Herbal oils are commonly used for massage, skin creams, salves, sunbathing oils, etc… They are for external use and generally keep up to 1 year in a cool dark place. Whether you choose the hot or cold infusion method mainly depends on the herb you are infusing.
Cold Infusion Cold infusions are good for herbs that lose their qualities when heated. Generally, most flowers fall into this category as do some soft roots (mostly roots containing mucous). Pack your jar tightly with herbs and cover completely with your oil. Put the lid on and leave in the sun (windowsill, greenhouse, etc…) for 2-3 weeks.Place cheesecloth over a new jar and pour your mixture into it. Then squeeze the oil through the bag (you can just pick it up and squeeze over the jar).
Pack your jar tightly with herbs again (same kind as before) and pour your now infused oil over them. Cover and leave in the sun again for 2-3 weeks. Strain again and you’re done and ready to store your cold infused oil.*Cold pressed oil is produced with very low heat. Oils manufactured with higher heats have degraded flavor, color and nutritional value. Cold pressed oils tend to be more expensive as the higher heat methods produce more oil.
Cold Infusion: Jar, enough herb (usually flower heads) to pack your jar and 4-5 cups of cold pressed oil* (depending on the size of your jar).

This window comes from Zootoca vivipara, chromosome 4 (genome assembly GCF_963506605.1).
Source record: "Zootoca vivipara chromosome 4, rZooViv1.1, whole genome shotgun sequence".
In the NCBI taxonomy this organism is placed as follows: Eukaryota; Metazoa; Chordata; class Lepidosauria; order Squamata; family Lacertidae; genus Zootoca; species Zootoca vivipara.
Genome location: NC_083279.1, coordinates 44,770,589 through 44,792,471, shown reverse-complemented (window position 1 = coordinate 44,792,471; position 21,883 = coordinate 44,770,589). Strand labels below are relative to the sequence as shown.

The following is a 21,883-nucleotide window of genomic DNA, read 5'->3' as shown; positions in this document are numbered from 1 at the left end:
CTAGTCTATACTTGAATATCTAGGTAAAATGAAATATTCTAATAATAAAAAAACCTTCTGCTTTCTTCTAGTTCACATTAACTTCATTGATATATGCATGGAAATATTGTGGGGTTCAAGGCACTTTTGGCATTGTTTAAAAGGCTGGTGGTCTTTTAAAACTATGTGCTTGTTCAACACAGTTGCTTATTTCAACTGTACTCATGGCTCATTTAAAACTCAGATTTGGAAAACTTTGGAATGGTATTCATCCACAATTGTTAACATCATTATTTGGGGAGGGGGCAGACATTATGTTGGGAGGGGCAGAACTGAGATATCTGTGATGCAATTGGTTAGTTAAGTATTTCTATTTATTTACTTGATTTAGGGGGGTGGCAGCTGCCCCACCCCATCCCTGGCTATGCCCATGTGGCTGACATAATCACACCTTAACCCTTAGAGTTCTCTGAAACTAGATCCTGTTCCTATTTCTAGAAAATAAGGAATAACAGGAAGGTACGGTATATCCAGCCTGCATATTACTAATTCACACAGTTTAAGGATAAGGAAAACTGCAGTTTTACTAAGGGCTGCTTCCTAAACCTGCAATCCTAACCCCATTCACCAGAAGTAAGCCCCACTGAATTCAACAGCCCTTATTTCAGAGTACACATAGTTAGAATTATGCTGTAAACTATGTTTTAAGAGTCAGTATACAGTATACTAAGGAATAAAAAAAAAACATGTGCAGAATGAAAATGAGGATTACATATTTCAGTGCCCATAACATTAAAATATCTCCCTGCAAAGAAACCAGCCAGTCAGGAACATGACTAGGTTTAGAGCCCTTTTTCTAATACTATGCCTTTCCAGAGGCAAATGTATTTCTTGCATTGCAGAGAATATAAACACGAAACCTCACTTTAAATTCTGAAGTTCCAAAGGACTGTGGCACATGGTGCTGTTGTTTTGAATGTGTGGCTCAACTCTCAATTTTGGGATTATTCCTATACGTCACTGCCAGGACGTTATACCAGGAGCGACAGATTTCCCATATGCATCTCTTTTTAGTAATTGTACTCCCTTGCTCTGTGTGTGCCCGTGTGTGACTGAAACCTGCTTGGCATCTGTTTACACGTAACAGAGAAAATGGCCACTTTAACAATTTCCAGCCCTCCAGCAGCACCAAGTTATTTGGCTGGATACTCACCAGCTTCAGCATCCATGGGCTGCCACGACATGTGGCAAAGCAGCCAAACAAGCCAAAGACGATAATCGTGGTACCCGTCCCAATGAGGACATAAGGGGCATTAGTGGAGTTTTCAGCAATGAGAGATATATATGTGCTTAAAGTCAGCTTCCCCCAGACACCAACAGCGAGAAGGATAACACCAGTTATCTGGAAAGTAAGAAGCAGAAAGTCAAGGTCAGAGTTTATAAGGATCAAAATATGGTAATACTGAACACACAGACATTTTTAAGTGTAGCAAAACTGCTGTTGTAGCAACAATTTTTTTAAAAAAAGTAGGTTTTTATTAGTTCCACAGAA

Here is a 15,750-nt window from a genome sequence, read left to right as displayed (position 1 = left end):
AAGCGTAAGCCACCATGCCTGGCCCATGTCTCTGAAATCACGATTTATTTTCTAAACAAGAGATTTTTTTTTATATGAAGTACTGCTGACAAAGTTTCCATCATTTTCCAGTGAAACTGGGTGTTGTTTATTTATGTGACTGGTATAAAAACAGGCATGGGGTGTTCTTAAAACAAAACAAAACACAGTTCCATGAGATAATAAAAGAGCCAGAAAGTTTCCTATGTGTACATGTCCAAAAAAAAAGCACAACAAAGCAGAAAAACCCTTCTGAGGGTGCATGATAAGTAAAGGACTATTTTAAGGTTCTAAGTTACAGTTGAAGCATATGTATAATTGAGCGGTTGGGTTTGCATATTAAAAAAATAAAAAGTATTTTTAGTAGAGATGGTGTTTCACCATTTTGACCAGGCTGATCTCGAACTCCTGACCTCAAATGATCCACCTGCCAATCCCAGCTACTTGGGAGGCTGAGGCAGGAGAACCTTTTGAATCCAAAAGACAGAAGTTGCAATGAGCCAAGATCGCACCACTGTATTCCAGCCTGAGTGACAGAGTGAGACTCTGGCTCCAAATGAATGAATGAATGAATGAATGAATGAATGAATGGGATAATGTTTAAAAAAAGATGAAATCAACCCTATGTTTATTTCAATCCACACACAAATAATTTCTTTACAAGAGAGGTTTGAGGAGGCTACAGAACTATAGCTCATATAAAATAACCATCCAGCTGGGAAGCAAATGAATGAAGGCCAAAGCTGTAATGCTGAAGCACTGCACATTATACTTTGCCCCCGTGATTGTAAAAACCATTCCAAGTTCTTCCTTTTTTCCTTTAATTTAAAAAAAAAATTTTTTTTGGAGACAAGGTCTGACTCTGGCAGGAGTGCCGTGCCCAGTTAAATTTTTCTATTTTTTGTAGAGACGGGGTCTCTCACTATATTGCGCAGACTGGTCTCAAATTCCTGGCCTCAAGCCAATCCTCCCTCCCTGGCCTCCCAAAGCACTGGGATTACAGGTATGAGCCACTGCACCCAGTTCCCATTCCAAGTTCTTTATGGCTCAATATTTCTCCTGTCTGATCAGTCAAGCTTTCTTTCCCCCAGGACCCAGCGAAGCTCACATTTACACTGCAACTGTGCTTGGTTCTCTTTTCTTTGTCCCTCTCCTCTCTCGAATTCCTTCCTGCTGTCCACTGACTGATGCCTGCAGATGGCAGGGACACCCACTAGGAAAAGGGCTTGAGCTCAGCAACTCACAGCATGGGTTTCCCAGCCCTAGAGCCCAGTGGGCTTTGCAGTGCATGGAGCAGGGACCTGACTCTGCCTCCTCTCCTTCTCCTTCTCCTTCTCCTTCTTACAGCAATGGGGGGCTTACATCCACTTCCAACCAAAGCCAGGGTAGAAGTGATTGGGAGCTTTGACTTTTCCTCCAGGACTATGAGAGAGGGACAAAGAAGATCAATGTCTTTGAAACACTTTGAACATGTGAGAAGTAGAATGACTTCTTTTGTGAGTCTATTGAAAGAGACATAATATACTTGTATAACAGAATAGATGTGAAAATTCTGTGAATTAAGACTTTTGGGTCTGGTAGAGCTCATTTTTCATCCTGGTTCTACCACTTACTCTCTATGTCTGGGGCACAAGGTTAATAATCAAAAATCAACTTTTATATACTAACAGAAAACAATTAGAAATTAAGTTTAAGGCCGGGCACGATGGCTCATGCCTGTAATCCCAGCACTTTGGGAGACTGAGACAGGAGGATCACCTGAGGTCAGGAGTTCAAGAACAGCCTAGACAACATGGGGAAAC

Hot Infusion: Jar, about 9 ounces (250 g) dry herb or 26.5 ounces (750 g) fresh herb and 2 cups (500 ml) oil (sunflower oil is commonly used, as is olive oil).
Hot Infusion Hot infusions are used for herbs that need some heat to help them release their properties into the oil. Most roots fall into this category as do some fruits (hard dry berries for example). Leaves can be infused with the hot or cold infusion method based on how delicate they are. The more delicate, the more likely you will want to use cold infusion.Place your herb and oil into the top of a double boiler or in a glass bowl that will sit over a pan of boiling water. Heat the mixture gently for about 3 hours. You will want to gently stir occasionally as well. Place cheesecloth over your wine press and pour your mixture in. (You can secure the cheesecloth with string or a rubber band). Press your mixture and strain the oil into a jar. Store in glass airtight jars.
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